Jing Wang

Tongji University, Shanghai, Shanghai Shi, China

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Publications (812)1571.14 Total impact

  • Yunan Wu · Jing Wang · Minglun Mo · Hanzhuang Zhang
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    ABSTRACT: We consider two entangled atoms, each of which is embedded in a coherent photonic-band-gap (PBG) reservoir. The effect of the atomic embedded position on the entanglement of the two-atom system is studied. We find that the embedded position of the atom plays an important role in the dynamics of entanglement. The variation of the atomic position can lead to the shift between entanglement sudden death and the entanglement trapping. We also consider the entanglement transfer between different subsystems. Our results could be applied to manipulation of entanglement in nanostructured materials.
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    ABSTRACT: LaFe11.6Si1.4 samples were hydrogenated at the same initial hydrogen-filling pressure of 0.6 MPa and different temperatures (from 393 K to 478 K). The hydrogen absorption kinetics performance, phase structures and Curie temperature (TC) of these alloys were investigated. The results show that all samples have excellent hydrogen absorption kinetics performance, the NaZn13-type main structure of these LaFe11.6Si1.4Hy alloys is stable during the fore-and-aft hydrogenation processes and their TCs vary from 326.9 K to 277.7 K by adjusting hydrogen content from 1.26 to 0.936. The high-temperature hydrogenation can markedly save the hydrogen saturation time of LaFe11.6Si1.4 alloys and precisely adjust the TC of these alloys. In addition, the split of magnetocaloric transition is observed by analyzing Differential Scan Calorimetry curves of the alloys hydrogenated from 443 K to 463 K. Further investigation of two typical samples hydrogenated at 443 K and 463 K shows that the split transition peaks change into a sharp single transition peak after annealing these samples at 373 K for 24 h and the split transition peaks re-emerge after storing the annealed samples near TC for 14 days. The recovery and split of the peaks imply that the fully hydrogenated LaFe11.6Si1.4 alloys at high treatment temperature are all partially hydrogenated LaFe11.6Si1.4 alloys when stored or used at room temperature.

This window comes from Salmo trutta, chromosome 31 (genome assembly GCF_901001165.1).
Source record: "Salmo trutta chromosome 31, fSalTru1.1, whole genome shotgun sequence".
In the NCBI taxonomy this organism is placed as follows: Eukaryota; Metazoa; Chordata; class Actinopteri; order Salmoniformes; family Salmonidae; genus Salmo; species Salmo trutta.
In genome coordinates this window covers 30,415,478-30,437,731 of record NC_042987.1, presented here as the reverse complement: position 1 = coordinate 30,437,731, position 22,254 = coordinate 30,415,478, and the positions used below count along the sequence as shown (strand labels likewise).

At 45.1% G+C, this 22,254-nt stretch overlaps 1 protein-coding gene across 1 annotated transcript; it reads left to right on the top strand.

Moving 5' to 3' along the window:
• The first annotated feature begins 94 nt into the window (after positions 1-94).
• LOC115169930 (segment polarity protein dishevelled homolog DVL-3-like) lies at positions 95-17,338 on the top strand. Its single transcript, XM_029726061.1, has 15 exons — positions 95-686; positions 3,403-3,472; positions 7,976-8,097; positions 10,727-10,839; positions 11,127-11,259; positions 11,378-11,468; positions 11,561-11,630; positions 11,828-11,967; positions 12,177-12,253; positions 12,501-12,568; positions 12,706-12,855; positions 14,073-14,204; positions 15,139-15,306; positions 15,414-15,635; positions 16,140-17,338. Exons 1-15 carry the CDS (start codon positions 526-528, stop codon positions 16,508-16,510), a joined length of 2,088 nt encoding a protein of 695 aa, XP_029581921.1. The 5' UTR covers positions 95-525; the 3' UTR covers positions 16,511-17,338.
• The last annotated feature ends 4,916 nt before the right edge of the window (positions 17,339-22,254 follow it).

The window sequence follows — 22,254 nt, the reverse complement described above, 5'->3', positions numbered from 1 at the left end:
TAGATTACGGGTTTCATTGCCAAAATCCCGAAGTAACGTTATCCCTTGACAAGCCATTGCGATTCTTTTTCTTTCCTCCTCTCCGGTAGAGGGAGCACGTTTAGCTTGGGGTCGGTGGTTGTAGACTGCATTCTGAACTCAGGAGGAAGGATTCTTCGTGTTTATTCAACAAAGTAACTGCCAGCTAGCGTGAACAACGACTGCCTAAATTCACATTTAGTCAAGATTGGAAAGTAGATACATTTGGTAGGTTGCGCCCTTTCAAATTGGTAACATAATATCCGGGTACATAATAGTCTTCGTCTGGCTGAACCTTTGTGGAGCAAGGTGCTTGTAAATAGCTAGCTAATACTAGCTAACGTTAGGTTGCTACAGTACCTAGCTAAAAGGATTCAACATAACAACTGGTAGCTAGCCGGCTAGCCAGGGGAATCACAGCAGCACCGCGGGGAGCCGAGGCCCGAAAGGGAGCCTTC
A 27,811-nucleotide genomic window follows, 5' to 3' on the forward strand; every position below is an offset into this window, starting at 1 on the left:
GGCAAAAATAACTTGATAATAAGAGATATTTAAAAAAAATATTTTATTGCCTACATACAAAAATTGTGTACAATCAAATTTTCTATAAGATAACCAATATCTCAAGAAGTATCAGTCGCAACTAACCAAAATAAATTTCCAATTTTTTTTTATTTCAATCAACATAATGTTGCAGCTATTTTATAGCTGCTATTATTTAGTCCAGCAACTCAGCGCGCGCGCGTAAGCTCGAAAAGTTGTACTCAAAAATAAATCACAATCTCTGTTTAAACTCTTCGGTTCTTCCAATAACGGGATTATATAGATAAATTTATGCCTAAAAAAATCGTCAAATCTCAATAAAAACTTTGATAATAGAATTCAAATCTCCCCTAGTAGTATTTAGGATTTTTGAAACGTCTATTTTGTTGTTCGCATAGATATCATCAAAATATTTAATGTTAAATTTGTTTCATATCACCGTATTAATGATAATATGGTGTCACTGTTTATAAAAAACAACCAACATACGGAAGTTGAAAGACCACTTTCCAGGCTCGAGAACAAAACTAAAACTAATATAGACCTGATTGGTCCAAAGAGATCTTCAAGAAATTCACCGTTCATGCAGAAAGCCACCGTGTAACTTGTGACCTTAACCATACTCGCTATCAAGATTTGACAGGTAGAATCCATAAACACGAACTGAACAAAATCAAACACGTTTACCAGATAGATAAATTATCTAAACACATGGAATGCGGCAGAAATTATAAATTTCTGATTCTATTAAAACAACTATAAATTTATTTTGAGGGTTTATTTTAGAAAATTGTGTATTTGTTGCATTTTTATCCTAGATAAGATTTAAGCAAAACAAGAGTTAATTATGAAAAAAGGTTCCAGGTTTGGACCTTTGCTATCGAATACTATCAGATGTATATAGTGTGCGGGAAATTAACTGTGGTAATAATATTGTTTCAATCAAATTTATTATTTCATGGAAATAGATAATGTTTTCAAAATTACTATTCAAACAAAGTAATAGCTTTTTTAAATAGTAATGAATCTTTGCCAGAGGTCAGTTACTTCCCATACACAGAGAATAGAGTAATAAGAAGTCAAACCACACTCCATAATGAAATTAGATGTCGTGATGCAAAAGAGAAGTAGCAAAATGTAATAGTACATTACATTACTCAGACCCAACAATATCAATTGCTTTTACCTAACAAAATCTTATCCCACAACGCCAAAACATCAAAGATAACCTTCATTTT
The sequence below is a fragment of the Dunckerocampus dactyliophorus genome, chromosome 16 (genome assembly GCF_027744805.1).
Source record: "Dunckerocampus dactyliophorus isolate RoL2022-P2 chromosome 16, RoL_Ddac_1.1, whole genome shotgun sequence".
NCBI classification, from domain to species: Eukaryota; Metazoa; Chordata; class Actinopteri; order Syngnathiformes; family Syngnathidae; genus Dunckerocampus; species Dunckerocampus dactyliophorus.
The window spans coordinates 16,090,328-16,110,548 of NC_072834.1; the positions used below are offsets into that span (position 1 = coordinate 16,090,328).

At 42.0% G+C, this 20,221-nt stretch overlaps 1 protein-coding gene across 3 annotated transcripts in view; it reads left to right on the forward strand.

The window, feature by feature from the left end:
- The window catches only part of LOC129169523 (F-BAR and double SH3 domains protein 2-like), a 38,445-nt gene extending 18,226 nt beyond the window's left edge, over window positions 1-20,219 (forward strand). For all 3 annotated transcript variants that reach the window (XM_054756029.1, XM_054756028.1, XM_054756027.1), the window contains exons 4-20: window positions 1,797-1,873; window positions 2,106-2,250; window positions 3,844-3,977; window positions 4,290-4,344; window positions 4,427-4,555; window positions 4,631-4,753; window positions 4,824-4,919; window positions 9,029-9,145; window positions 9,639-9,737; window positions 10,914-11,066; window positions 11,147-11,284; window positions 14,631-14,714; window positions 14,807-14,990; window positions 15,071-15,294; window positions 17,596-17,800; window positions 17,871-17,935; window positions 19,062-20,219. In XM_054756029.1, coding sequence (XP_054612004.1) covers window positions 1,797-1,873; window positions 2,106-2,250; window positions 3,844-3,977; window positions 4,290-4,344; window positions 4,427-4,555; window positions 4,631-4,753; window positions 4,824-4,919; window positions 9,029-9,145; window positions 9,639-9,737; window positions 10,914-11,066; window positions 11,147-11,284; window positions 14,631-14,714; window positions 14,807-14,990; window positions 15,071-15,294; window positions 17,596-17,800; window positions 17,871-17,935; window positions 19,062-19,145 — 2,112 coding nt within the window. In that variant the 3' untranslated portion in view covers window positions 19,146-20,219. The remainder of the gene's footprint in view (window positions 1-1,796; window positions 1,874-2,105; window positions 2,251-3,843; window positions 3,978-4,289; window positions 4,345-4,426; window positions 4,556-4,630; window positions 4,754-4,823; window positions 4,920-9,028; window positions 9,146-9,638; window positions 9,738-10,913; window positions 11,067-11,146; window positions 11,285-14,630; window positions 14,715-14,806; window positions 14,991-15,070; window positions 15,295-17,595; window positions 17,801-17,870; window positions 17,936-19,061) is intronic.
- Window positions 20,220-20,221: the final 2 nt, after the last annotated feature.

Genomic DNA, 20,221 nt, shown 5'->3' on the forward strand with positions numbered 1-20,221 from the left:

Journal of Alloys and Compounds 10/2015; 646. DOI:10.1016/j.jallcom.2015.05.164 · 2.73 Impact Factor
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    ABSTRACT: To evaluate the potential effect of interaction between breastfeeding and environmental tobacco smoke (ETS) exposure on respiratory health, we studied 31,049 children (aged 2-to-14 years) from 25 districts of seven cities in northeast China. Parents of the children completed standardized questionnaires that characterized the children's histories of respiratory symptoms and illness, feeding methods, ETS exposure, and other associated risk factors. Breastfeeding was defined as having been exclusively breastfed for 3 months or more. The results showed that the association of ETS exposure with childhood respiratory conditions/diseases was modified by breastfeeding, and the association for non-breastfed children was stronger than for breastfed children. In particular, for non-breastfed children, the odds ratios (ORs) for the effect of current ETS exposure asthma was 1.71 (95% CI: 1.43-2.05); however, the ORs for breastfed children was 1.33 (95% CI: 1.20-1.48), indicating that the interactions between breastfeeding and current ETS exposure on asthma were statistically significant (P=0.019). When stratified by school (kindergarten vs. elementary school), breastfeeding was more protective for asthma-related symptoms among children from kindergarten. In conclusion, this study shows that breastfeeding is associated with smaller associations between ETS exposure and respiratory conditions in children, suggesting that breastfeeding reduces susceptibility to the respiratory effects of ETS. This article is protected by copyright. All rights reserved. This article is protected by copyright. All rights reserved.
    Indoor Air 08/2015; DOI:10.1111/ina.12240 · 4.20 Impact Factor
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    ABSTRACT: B lymphocytes use B cell receptors (BCRs) to sense the physical features of the antigens. However, the sensitivity and threshold for the activation of BCRs resulting from the stimulation by mechanical forces are unknown. Here we addressed this question using a double-stranded DNA based tension gauge tether system serving as a predefined mechanical force gauge ranging from 12 to 56 pN. We observed that IgM-BCR activation is dependent on mechanical forces and exhibits a multi-threshold effect. In contrast, the activation of isotype-switched IgG- or IgE-BCR only requires a low threshold of less than 12 pN, providing an explanation for their rapid activation in response to antigen stimulation. Mechanistically, we found that the cytoplasmic tail of the IgG-BCR heavy chain is both required and sufficient to account for the low mechanical force threshold. These results defined the mechanical force sensitivity and threshold that are required to activate different isotyped BCRs.
    eLife Sciences 08/2015; 4. DOI:10.7554/eLife.06925 · 8.52 Impact Factor